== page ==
Porous spherical calcium carbonate (PS-CaCO(3)), in contrast to regular calcium carbonate (CaCO(3)), which has a cuboidal particle shape, has a characteristic spherical particle shape with a large number of porous, sliver crystals. The effect of PS-CaCO(3) as a drug carrier on intranasal insulin absorption was investigated in cynomolgus monkeys and healthy human volunteers. Each insulin formulation (powder) containing PS-CaCO(3) or regular CaCO(3) was administered intranasally. Serum insulin and glucose levels after administration were evaluated. The insulin absorption after intranasal administration with each CaCO(3) was found to be much more rapid than that after subcutaneous administration. The serum insulin level after intranasal insulin delivery (16 U per monkey) with PS-CaCO(3) showed a higher C(max) (403.5 microU/mL) and shorter T(max) (0.167 h) when compared with regular CaCO(3). The serum glucose level reduction rate after intranasal delivery using PS-CaCO(3) was faster than that of regular CaCO(3), reflecting the difference in absorption rates. Following repeated intranasal administrations for 4 weeks in monkeys, no toxicity was observed even with a maximum insulin dose level of 25 U. Furthermore, the intranasal insulin absorption rate with PS-CaCO(3) in healthy humans was also observed to be considerably faster than that with regular CaCO(3). Effects of PS-CaCO(3) on a more effective absorption behavior of insulin were considered to be the result of a greater affinity between the nasal mucosa layer and PS-CaCO(3), which is closely related to its structural characteristics. Thus, intranasal insulin delivery using PS-CaCO(3) is thought to be a safe and highly available system enabling more effective insulin absorption behavior with the appearance of endogenous postprandial insulin secretion in healthy humans. We believe that our intranasal insulin delivery system enabling a rapid and short-acting pharmacological effect against postprandial hyperglycemia will be more beneficial than pulmonary insulin delivery systems in the treatment of diabetes. PMID:12725701

Haruta, Shunji; Hanafusa, Takashi; Fukase, Hiroyuki; Miyajima, Hiroaki; Oki, Toshikazu



Novel treatment of coronary artery fistulae concealing severe coronary artery lesion: using thrombus aspiration catheter as a delivery guide.  


In this case report, we present the occlusion of multiple coronary artery fistulae originating from proximal left anterior descending (LAD) and right sinus valsavla and empting to the pulmonary artery at the same place. We occluded LAD fistulae by using thrombus aspiration catheter as a delivery guide. To the best of our knowlege, this is the first case of occlusion of coronary fistulae with the help of thrombus aspiration catheter. Our experience may suggest that thrombus aspiration catheters can be used in treating coronary artery fistulae with difficult anotomy. PMID:24748888

Korkmaz, Levent; Acar, Zeydin; Dursun, Ihsan; Akyüz, Ali R?za; Korkmaz, Ayca Ata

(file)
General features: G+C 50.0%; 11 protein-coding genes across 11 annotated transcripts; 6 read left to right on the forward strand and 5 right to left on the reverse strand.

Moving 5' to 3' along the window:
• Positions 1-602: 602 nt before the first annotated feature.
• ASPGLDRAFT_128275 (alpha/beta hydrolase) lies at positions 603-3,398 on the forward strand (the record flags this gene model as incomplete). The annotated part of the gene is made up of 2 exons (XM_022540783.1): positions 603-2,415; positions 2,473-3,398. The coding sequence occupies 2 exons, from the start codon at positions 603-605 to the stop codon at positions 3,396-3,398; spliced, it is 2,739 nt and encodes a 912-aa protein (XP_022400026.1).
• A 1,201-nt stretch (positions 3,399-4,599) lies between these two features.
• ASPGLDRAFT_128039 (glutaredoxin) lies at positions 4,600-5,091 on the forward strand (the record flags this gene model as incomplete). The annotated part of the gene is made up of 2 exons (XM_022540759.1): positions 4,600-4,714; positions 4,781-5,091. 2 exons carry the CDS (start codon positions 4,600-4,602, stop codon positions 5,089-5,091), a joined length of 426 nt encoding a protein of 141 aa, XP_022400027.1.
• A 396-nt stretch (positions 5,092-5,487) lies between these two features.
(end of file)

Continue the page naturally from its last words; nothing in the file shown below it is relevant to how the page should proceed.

Community-directed delivery of doxycycline for the treatment of onchocerciasis in areas of co-endemicity with loiasis in Cameroon  

PubMed Central

Background Severe side effects following ivermectin treatment of onchocerciasis in areas of co-endemicity with loaisis have been an impediment for the work of the African Programme for Onchocerciasis Control (APOC) in forested regions of several countries. Doxycycline has been shown to be effective in the treatment of onchocerciasis and has the added advantages of killing adult Onchocerca volvulus but neither adult Loa loa nor their microfilariae. This drug therefore offers great potential for the treatment of onchocerciasis in areas of co-endemicity with loiasis. The limitation of use of this drug is the duration of treatment that may pose a potential problem with therapeutic coverage and compliance with treatment. To benefit from the advantages that doxycycline offers in the treatment of onchocerciasis, it will be necessary to establish an effective distribution system that can access remote communities. This study assessed the feasibility of a large-scale distribution of doxycycline for the treatment of onchocerciasis in areas of co-endemicity with loiasis using a community-directed approach. Methods The study was carried out in 5 health areas co-endemic for Onchocerca volvulus and Loa loa which had no prior experience of the Community Directed Treatment with Ivermectin (CDTI). The community-directed delivery process was introduced using a cascade mechanism from the central health system that passed through the regional health delegation, health district and the health areas. Community health implementers (CHIs) were trained to deliver doxycycline to community members and, under the supervision of the health system, to monitor and document drug intake and side effects. Results The community members adhered massively to the process. Of the 21355 individuals counted, 17519 were eligible for treatment and 12936 were treated with doxycycline; giving a therapeutic coverage of eligible population of 73.8%. Of the 12936 who started the treatment, 97.5% complied by the end of six weeks. No serious side effect was registered during the six week treatment. Conclusion This study indicates that when empowered the community health implementers can successfully deliver doxycycline for six weeks for the treatment of onchocerciasis in areas of co-endemicity with loiasis. The therapeutic coverage and the compliance treatment rate achieved in this study coupled to the known efficacy of doxycycline on O. volvulus, are indicators that the strategy involving the mass administration of doxycycline can be used to control onchocerciasis in those areas of co-endemicity with loiasis where ivermectin may be contraindicated. PMID:19712455